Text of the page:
But, according to Mario Kreft MBE, the chair of Care Forum Wales, the number of care homes is declining instead of going up, a situation he describes as “the perfect storm”.
Mr Kreft spoke out after a new report, A Place to Call Home: Impact & Analysis, by Older People’s Commissioner Sarah Rochira highlighted the lack of care home capacity in Wales.
It follows on from a recent Parliamentary Review which contained a similar concern.
In her report, Ms Rochira also claims the Welsh Government has failed to take the action it promised in a number of key areas to drive up the quality of life of older people living in care homes.
Mr Kreft said: “The message is loud, clear and very straightforward. We need to be building more care homes. Unfortunately, the opposite is happening and we are seeing care homes closing right across Wales because it is not financially viable to keep them open.
“Given the inescapable demographics of an ageing population, we are sitting on a social care timebomb.
“I think Sarah Rochira’s report is a real wake up call. It shows that we really do need to look at the leadership here in Wales of how we can actually develop a climate and culture where people want to invest and take the risk and actually build these much needed facilities.
“It is very, very clear that after two decades of people in local government particularly saying we don’t want new care homes, we’ve now had the Parliamentary Review and the Commissioner for Older People saying they’re desperately needed as we’re losing them faster than we’re building them.
“Just before Christmas we had, based on the Office of National Statistics, a report saying that the over 85s population in Wales is going to double in the next 15 – 18 years.
“We really have got to cherish and support what we have but it is also becoming clear that we need to have more new care home that are designed to meet the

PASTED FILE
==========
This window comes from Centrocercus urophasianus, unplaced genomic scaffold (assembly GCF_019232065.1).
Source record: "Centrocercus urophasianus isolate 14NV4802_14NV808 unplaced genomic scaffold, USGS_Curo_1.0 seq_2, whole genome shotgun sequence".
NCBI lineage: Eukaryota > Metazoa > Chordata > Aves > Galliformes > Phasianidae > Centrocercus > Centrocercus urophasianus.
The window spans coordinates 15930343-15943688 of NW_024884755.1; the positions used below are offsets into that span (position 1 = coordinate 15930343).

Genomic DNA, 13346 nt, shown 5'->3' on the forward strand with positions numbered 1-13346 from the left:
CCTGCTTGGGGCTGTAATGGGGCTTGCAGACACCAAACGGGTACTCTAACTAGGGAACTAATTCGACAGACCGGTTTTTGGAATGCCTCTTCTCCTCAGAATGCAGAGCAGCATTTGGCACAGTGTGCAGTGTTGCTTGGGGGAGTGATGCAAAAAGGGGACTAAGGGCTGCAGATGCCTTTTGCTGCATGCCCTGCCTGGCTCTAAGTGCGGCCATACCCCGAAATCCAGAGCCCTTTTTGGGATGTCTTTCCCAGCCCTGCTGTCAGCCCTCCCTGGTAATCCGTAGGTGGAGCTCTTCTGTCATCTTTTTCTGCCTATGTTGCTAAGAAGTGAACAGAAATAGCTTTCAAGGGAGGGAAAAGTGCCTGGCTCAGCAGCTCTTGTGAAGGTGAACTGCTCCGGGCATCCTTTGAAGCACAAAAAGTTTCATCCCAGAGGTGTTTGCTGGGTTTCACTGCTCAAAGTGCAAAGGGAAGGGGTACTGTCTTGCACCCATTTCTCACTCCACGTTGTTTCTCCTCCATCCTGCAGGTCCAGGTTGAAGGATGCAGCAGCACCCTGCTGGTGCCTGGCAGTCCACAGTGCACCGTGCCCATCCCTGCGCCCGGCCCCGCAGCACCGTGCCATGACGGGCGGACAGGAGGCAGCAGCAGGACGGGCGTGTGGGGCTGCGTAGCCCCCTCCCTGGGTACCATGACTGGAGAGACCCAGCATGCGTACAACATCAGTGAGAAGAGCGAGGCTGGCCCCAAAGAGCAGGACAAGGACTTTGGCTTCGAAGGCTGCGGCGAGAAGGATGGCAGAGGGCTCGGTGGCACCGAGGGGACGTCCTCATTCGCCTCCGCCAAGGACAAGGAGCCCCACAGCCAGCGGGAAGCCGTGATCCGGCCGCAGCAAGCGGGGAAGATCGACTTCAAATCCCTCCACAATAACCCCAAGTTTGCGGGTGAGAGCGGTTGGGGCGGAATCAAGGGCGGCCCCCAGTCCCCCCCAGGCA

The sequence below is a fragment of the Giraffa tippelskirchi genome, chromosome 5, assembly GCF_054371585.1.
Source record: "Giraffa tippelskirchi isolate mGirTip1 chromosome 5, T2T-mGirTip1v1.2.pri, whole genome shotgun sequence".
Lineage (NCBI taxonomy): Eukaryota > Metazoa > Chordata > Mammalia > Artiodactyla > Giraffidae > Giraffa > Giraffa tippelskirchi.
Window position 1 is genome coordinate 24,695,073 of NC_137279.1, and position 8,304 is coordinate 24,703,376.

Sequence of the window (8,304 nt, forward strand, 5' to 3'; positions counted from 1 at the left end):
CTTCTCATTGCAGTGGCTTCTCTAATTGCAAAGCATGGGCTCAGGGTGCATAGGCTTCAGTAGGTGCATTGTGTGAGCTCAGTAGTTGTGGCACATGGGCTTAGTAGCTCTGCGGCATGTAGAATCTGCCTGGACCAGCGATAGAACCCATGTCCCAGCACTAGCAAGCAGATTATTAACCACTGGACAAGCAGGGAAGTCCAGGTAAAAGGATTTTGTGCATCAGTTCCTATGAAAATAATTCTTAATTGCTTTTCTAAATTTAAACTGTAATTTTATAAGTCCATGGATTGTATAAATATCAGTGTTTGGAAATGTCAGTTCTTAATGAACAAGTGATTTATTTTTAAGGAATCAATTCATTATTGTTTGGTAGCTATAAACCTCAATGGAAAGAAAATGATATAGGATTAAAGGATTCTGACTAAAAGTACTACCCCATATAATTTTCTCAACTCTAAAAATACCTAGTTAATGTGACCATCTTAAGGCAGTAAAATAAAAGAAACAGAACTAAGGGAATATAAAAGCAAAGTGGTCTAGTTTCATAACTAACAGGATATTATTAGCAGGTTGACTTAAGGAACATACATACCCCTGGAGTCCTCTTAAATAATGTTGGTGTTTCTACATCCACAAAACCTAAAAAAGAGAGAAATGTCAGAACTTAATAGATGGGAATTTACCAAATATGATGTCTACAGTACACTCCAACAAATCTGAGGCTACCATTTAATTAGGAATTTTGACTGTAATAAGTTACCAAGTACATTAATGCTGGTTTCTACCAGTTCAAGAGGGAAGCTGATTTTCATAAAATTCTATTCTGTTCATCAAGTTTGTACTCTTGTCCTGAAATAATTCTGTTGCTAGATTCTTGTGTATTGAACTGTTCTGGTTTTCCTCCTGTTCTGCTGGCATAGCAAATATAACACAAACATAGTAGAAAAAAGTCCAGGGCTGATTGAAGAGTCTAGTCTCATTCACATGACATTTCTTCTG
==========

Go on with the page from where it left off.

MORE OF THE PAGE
“It is imperative that we create a climate to reverse the decline in the number of care homes and get people building them again. The sector is chronically underfunded so this needs to be addressed as a matter of urgency.
“The Parliamentary Review and the Commissioner both say we need more capacity and they also say we should better have integration with all parts of the sector including the independent sector.
“It’s very much what Care Forum Wales has been saying for many years is now being re-iterated by these two very important reports.
“Unless more care homes are built, a lot of these older people are going to end up in hospital where there’s no room for them anyway
We need the leadership to take the difficult decisions about how in the future we’re going to have a sustainable health and social care system.
“It’s wonderful that people are living longer and living better. But for many, many people, there’ll be a period in their lives where, either an intensive package of care at home or, for some people, a care facility will be what’s going to be required.
“The Commissioner’s report underlines we need to move on from the DNA here in Wales that social care not provided by the State is inferior. We have to change that culture and embrace business.
“We welcome the Commissioner’s call for the full involvement of the independent provider base within Wales and recognition that it is not good enough for residents to be prioritised for action or innovation because they live in the small minority of local authority run care homes.
“As Sarah Rochira points out, there will always be a need for residential and nursing care, and the people who need this will have more complex health conditions and a greater need for care and support than ever before
“We’ve had the Welsh Government show that the care sector is not just a sector of national strategic importance but actually, a priority economic sector, so now what we’ve got to do is join the dots.
“We’ve got to look at what these very influential reports have said about capacity, about workforce planning, about sustainability and we’ve got to change the culture.
We’ve got to celebrate the independent sector and encourage people to invest., It is not happening now because the sums do not add up and if we can’t have a vibrant care sector In Wales, the knock on effects for our services and indeed, for the people of Wales are going to be very, very serious indeed.”